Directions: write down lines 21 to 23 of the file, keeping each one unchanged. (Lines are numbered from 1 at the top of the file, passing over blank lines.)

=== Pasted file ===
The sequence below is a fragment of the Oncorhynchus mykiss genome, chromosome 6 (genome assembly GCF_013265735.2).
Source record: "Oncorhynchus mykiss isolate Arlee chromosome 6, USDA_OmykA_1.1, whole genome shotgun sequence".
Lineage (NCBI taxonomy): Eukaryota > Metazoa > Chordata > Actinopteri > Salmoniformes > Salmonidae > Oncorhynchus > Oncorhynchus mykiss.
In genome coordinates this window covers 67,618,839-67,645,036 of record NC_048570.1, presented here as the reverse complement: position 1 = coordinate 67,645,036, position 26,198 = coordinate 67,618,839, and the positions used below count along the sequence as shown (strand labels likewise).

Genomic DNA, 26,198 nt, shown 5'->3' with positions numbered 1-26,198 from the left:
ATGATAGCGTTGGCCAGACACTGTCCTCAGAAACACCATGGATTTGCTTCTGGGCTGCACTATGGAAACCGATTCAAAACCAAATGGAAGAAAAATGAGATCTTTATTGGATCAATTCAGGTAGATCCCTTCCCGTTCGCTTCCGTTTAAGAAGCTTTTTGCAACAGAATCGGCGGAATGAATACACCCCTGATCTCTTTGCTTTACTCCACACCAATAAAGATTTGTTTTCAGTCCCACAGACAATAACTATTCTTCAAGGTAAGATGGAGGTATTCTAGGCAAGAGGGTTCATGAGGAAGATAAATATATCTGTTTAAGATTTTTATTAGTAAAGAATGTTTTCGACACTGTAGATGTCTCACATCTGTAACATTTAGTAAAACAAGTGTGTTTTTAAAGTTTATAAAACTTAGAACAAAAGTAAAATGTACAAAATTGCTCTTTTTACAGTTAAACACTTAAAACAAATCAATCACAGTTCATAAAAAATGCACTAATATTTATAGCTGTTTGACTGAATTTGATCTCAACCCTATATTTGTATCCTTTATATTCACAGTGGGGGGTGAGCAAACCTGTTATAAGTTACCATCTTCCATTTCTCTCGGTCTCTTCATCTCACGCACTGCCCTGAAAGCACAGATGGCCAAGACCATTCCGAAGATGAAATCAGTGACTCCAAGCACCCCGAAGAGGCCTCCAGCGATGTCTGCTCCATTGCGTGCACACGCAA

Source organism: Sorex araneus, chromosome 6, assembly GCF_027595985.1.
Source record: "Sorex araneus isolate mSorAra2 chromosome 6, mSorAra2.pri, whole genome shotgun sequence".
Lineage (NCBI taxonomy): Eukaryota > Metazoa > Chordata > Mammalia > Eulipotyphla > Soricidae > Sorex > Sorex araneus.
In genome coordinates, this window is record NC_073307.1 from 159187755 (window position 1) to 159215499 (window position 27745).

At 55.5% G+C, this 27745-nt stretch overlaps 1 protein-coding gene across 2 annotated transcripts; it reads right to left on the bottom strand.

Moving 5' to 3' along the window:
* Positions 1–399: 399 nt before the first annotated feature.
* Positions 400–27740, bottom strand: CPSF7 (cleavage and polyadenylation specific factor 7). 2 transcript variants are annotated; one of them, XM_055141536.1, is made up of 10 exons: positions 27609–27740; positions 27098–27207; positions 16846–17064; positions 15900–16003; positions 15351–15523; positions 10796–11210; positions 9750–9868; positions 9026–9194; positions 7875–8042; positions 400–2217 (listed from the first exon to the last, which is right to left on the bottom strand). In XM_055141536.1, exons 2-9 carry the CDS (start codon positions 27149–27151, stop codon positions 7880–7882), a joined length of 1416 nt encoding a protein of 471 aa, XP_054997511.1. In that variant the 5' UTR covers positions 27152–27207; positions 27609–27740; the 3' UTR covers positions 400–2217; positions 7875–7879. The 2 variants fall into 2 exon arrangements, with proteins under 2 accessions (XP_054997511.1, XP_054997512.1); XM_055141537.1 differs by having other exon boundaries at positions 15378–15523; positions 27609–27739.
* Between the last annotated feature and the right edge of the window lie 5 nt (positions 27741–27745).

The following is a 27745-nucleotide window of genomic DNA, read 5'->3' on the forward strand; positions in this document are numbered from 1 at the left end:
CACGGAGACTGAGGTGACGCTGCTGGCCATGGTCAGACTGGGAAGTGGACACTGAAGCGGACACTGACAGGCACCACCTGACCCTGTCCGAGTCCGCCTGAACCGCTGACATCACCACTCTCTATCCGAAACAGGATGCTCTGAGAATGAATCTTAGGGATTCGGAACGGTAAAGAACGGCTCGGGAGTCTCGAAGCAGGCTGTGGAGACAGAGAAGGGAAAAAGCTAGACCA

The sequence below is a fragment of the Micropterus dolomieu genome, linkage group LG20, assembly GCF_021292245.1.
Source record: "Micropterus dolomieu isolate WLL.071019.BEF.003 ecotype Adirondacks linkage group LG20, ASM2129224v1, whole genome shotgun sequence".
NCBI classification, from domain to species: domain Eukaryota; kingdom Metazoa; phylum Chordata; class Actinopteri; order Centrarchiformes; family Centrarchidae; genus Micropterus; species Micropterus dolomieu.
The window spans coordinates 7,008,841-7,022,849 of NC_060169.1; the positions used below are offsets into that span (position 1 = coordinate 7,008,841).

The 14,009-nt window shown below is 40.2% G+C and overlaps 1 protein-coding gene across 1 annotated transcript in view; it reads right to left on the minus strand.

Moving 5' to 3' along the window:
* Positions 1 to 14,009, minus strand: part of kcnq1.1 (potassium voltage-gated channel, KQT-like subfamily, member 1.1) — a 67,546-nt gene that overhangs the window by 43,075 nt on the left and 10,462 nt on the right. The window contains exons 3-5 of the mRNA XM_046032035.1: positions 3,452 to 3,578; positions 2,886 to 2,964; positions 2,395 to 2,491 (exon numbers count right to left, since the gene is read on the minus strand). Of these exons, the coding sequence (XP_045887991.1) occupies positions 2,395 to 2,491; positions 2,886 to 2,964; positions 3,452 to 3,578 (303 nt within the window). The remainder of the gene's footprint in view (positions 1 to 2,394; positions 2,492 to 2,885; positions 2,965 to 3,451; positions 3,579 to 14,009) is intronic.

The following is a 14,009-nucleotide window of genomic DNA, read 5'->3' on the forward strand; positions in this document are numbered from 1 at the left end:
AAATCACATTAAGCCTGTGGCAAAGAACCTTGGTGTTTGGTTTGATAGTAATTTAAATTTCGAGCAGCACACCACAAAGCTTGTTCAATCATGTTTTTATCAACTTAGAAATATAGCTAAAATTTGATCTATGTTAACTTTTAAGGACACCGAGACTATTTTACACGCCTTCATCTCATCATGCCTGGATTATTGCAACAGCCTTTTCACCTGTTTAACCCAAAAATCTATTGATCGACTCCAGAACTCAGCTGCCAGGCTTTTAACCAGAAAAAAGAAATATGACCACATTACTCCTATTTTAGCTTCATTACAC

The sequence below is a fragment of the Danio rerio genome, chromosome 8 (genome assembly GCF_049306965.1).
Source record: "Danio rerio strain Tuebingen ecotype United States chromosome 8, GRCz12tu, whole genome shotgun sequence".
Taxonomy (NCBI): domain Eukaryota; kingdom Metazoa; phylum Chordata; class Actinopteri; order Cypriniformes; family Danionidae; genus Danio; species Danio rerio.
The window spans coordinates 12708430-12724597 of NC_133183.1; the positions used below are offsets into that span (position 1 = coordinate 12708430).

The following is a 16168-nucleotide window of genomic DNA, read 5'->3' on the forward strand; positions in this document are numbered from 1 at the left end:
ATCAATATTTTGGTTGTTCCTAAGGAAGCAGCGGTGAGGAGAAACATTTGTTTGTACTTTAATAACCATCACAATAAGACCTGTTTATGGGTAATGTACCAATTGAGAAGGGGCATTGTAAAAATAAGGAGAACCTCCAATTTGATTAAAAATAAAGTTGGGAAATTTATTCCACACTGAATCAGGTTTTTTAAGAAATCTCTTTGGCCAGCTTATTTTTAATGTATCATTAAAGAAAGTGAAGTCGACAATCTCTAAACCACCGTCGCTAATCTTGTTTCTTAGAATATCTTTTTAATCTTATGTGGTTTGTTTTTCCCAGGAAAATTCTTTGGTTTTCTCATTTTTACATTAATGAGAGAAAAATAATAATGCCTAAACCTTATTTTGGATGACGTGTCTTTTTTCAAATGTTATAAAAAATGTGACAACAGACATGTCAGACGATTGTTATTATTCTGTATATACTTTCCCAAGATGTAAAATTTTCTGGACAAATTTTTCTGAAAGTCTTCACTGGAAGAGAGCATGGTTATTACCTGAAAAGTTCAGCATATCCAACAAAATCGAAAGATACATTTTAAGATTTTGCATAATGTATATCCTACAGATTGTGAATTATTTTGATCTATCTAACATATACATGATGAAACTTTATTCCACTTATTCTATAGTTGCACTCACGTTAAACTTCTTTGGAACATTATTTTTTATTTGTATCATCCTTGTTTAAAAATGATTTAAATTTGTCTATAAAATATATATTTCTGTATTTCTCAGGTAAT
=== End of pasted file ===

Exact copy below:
The window spans coordinates 7,008,841-7,022,849 of NC_060169.1; the positions used below are offsets into that span (position 1 = coordinate 7,008,841).

The 14,009-nt window shown below is 40.2% G+C and overlaps 1 protein-coding gene across 1 annotated transcript in view; it reads right to left on the minus strand.

Moving 5' to 3' along the window: